Conclusion


There is a growing journalistic literature on HSRs in China due its longest mileage of railways in the world; however, this literature lacks consistent theoretical grounding. Thus, the recent phenomenon of HSR transport is open to more scholarly research and theorizing. It is important to theorize the recent phenomenon of expanding HSR projects within China and abroad, understanding their relation to contemporary Chinese capitalism. The rise of China from the perspective of the expansion of High Speed Railways is certainly an unexplored field of study that will provide promising insights for understanding China today.


References


Barrow, K. (2010). The rise of Chinese railway diplomacy. International Railway Journal. Retrieved from http://www.railjournal.com/index.php/news/the-rise-of-chinese-railway-diplomacy.html


Garver, J.W. (2006). The development of China’s overland transportation links with Central, South-west and South Asia. The China Quarterly,185, 1-22.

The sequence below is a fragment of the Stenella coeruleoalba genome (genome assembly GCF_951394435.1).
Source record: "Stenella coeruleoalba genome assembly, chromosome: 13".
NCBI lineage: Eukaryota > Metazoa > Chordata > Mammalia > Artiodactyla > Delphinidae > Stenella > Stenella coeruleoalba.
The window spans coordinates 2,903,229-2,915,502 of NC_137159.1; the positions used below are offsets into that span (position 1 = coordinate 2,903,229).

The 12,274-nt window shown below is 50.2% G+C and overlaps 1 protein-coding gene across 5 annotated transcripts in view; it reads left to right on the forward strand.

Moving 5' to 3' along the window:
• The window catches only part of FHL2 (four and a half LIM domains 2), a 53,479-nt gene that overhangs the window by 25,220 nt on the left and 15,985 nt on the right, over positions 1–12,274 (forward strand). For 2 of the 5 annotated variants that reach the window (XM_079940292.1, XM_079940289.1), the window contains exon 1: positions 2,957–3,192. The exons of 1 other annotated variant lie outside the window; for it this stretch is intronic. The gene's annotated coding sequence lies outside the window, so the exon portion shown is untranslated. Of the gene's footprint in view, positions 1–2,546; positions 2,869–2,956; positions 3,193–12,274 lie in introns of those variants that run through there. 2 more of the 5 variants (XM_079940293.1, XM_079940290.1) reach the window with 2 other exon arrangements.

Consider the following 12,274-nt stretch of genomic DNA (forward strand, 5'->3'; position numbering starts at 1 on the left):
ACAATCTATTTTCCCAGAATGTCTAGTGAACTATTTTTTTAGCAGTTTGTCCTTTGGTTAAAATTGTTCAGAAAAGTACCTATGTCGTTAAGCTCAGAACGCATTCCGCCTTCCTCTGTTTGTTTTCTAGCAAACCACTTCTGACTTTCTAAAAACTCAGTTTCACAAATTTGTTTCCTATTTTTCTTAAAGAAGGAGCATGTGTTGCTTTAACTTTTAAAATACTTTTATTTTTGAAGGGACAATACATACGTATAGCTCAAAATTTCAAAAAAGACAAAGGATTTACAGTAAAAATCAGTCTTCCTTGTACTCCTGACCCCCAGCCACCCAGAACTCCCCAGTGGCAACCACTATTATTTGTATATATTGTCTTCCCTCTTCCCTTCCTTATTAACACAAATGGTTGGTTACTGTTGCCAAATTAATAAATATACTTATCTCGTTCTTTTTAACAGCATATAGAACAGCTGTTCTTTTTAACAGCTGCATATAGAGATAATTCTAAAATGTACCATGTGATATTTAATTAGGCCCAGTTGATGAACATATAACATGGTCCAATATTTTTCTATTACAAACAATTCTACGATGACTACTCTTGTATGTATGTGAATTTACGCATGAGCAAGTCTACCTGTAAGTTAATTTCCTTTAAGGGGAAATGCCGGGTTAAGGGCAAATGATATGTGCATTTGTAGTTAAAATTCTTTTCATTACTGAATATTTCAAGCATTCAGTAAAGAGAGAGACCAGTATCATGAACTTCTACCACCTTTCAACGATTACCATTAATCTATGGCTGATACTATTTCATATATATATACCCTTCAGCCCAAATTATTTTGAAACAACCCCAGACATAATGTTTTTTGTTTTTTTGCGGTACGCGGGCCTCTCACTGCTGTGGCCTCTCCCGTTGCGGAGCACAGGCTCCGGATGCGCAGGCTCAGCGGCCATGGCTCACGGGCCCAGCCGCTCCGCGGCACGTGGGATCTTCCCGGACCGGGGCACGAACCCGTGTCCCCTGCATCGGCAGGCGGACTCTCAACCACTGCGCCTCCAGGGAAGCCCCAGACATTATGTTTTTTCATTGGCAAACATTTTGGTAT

Panitch, L. & Gindin, S. (2012). The Making of Global Capitalism: The Political Economy of American Empire. New York: Verso.


Gonzalez-Vicente, R. (2011). The internalization of the Chinese state. Political Geography, 30, 402-411.


Holslag, J. (2010). China’s roads to influence. Asian Survey, 50(4), 641-662.


Hung, H. (2009). America’s headservant? Dilemma of China in the global economy. New Left Review, 60(Nov/Dec).